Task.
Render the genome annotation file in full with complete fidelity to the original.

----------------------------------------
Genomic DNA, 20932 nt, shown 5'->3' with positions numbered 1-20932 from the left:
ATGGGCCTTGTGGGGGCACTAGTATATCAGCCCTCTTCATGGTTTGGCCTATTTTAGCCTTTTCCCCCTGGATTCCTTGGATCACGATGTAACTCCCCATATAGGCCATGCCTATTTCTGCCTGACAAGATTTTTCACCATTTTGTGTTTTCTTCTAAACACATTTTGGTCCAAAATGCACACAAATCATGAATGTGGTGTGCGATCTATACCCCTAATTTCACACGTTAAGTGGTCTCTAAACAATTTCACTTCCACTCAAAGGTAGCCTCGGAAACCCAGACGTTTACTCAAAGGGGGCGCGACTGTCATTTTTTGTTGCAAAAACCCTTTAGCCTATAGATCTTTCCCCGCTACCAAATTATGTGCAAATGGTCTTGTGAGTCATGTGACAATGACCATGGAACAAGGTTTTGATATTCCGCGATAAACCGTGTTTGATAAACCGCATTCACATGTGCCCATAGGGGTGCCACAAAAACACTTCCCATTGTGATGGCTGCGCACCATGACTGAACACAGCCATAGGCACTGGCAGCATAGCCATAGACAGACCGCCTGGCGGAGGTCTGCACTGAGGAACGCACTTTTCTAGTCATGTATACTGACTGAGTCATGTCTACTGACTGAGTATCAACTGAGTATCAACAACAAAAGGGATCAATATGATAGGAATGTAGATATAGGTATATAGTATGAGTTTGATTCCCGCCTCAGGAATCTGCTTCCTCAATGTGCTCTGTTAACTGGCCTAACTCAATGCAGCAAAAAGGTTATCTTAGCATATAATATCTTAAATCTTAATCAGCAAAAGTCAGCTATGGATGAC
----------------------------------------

Genomic DNA, 20932 nt, shown 5'->3' with positions numbered 1-20932 from the left:
ATGGGCCTTGTGGGGGCACTAGTATATCAGCCCTCTTCATGGTTTGGCCTATTTTAGCCTTTTCCCCCTGGATTCCTTGGATCACGATGTAACTCCCCATATAGGCCATGCCTATTTCTGCCTGACAAGATTTTTCACCATTTTGTGTTTTCTTCTAAACACATTTTGGTCCAAAATGCACACAAATCATGAATGTGGTGTGCGATCTATACCCCTAATTTCACACGTTAAGTGGTCTCTAAACAATTTCACTTCCACTCAAAGGTAGCCTCGGAAACCCAGACGTTTACTCAAAGGGGGCGCGACTGTCATTTTTTGTTGCAAAAACCCTTTAGCCTATAGATCTTTCCCCGCTACCAAATTATGTGCAAATGGTCTTGTGAGTCATGTGACAATGACCATGGAACAAGGTTTTGATATTCCGCGATAAACCGTGTTTGATAAACCGCATTCACATGTGCCCATAGGGGTGCCACAAAAACACTTCCCATTGTGATGGCTGCGCACCATGACTGAACACAGCCATAGGCACTGGCAGCATAGCCATAGACAGACCGCCTGGCGGAGGTCTGCACTGAGGAACGCACTTTTCTAGTCATGTATACTGACTGAGTCATGTCTACTGACTGAGTATCAACTGAGTATCAACAACAAAAGGGATCAATATGATAGGAATGTAGATATAGGTATATAGTATGAGTTTGATTCCCGCCTCAGGAATCTGCTTCCTCAATGTGCTCTGTTAACTGGCCTAACTCAATGCAGCAAAAAGGTTATCTTAGCATATAATATCTTAAATCTTAATCAGCAAAAGTCAGCTATGGATGAC